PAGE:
A Wellington professor studying climate change has won the 2018 Prime Minister's Science Communication Prize.

Victoria University of Wellington's professor James Renwick was awarded the $100,000 prize from the Prime Minister at an event in the capital today.

Renwick, a climate scientist and head of the University's School of Geography, Environment and Earth Sciences, researches climate variability, climate change, and weather and climate prediction.

He received the prestigious award for his communication about the science behind changing climate and how it will affect the future.

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In the past five years Renwick has been involved in more than 100 public presentations, given more than 200 media interviews, and presented at numerous conferences.

This includes leading the organising committee for the 2016 and 2018 Pacific Climate Change Conferences. He has contributed to the work of the Intergovernmental Panel on Climate Change (IPCC), which informs global agreements on climate change action, and is currently a convening lead author for the next IPCC Assessment Report due in 2021.

Renwick said it was "a great honour" to win the prize.

"I feel humbled and privileged. I'm grateful for the support and research of a large network of scientists and communicators from all over the world," he said.

"If winning this award helps to further the conversation around taking action on climate change and brings more visibility to the issue then that's fantastic. All I really want to see is us getting on top of the problem and avoiding the worst possible futures."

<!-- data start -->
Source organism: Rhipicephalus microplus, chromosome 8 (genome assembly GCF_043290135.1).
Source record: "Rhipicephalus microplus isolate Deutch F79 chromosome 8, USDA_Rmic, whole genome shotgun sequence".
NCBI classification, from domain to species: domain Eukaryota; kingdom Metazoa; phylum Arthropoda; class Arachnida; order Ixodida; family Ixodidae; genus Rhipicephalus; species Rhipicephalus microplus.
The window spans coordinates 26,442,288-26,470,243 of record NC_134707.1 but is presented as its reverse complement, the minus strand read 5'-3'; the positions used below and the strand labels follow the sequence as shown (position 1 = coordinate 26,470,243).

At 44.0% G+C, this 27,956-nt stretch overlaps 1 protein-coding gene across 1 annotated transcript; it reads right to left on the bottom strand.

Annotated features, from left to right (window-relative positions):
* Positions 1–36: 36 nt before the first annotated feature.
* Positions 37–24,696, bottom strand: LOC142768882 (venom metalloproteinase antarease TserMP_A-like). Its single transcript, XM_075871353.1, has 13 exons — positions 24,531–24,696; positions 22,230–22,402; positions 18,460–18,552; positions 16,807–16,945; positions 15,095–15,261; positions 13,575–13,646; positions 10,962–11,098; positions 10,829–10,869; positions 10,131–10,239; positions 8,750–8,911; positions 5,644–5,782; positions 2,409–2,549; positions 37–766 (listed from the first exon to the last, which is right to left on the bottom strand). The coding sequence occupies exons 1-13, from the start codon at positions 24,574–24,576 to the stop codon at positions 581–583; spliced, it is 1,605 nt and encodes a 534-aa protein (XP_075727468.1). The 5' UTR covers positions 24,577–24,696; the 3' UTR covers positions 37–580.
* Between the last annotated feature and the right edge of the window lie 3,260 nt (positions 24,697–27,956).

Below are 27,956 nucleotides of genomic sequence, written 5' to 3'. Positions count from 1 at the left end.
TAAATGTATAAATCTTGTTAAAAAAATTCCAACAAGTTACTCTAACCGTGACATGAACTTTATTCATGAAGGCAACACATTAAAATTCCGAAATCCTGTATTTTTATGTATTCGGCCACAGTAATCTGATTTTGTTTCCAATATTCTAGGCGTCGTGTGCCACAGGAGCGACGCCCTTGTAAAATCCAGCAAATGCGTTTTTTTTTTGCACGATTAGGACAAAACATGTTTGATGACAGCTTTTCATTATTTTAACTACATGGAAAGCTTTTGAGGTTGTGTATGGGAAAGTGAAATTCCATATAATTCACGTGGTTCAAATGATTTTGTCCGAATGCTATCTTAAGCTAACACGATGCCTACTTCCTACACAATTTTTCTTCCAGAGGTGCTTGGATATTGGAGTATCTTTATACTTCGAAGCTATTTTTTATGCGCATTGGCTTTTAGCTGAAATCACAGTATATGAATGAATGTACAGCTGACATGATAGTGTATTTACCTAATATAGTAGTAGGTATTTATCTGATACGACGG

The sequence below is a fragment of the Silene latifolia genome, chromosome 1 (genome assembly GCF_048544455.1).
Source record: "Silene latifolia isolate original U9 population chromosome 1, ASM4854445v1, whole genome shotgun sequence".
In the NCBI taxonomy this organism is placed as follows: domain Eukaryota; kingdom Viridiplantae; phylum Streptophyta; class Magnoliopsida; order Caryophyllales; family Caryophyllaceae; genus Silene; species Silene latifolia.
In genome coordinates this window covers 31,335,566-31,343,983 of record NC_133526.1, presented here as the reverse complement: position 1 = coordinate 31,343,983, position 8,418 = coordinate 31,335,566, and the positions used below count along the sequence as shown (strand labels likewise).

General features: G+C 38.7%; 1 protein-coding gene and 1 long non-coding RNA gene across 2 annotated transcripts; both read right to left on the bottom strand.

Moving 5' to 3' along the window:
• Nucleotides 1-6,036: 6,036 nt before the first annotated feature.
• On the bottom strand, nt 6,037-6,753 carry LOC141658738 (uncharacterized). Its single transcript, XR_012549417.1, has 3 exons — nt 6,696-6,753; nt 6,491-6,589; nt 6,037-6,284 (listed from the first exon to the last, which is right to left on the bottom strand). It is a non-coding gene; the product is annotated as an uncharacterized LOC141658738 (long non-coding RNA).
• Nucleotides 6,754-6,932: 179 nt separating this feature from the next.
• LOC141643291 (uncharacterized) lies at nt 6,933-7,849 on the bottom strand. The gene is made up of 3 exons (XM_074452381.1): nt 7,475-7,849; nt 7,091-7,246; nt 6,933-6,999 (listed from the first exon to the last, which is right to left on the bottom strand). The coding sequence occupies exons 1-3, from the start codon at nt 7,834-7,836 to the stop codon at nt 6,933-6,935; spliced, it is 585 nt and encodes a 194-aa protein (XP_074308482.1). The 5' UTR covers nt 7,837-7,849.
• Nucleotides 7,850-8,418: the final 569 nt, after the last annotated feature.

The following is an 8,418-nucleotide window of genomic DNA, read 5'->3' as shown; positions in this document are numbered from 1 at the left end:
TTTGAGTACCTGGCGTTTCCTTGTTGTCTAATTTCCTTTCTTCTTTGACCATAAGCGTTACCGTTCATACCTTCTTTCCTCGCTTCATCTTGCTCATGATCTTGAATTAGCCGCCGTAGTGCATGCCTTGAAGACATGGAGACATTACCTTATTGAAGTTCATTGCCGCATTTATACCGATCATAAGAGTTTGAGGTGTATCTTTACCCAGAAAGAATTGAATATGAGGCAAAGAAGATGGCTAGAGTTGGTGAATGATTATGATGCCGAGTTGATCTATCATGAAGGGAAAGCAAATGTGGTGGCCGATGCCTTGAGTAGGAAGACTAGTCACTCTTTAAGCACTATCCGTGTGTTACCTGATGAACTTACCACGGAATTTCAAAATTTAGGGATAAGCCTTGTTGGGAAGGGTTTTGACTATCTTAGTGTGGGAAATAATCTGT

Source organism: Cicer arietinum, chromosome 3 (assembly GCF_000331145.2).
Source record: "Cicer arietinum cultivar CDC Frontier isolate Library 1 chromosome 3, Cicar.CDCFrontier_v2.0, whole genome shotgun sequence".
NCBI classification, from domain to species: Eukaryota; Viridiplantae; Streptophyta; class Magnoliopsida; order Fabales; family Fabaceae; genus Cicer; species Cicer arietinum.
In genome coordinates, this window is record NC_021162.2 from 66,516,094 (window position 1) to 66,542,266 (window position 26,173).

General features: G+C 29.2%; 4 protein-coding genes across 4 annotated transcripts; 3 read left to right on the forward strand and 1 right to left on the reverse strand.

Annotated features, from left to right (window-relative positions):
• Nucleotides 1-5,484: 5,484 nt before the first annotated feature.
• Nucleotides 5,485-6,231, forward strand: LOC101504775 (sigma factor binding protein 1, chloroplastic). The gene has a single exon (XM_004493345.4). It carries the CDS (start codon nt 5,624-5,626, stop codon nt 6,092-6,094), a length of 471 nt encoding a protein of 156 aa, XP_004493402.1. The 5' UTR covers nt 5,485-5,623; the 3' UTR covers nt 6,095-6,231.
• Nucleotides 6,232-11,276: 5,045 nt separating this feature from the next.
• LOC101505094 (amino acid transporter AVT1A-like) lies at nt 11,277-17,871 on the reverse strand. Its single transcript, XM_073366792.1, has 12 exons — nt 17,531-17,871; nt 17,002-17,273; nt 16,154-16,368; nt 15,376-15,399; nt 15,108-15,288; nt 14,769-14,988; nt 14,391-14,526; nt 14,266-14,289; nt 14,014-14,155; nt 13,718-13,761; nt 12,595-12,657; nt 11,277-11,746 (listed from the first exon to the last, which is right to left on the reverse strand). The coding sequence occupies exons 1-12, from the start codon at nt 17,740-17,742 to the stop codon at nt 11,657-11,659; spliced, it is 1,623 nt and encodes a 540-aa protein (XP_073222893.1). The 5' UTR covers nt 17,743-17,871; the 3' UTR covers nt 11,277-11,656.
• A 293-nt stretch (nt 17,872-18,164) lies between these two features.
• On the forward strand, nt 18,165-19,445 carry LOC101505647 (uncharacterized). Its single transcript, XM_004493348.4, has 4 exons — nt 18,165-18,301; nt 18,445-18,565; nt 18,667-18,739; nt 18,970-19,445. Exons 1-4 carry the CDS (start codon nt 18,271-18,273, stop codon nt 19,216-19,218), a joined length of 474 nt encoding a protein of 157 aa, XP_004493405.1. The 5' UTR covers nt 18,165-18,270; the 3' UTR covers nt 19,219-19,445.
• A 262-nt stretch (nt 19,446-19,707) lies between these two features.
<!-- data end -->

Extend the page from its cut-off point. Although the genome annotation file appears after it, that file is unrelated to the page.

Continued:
This year's judges described Renwick as communicating with warmth, humour, and positivity, while being clear about the seriousness of the issue.

Vice-Chancellor professor Grant Guilford said the award was well-deserved recognition for Renwick's contribution to "the most significant global challenge facing us today".

"Professor Renwick has become New Zealand's most prominent spokesperson on the effects of climate change. He works tirelessly to communicate complex science and create discussion that is fundamental to our planet's future.

"We are extremely proud of his achievements."

Some of the $50,000 of Renwick's prize money designated for science communication activities will be used to help build collaborations between artists and scientists to address the topic of climate change.

"Science is all about numbers, facts, and graphs—but not everyone is interested in this kind of information," Renwick said.

"If we want to engage with people about environmental issues, we need to connect with their hearts and minds in a different way. Artistic expression, like music, songs, and artworks, can be a great way to do that."

He also plans to continue supporting the Track Zero Charitable Trust, which brings climate scientists and local artists together in communities around the country.

Renwick began his career as a weather forecaster for the Meteorological Service, later transferring to Niwa (National Institute of Water and Atmospheric Research) before joining Victoria University of Wellington in 2012. Last year he was presented with a Staff Excellence award for engagement.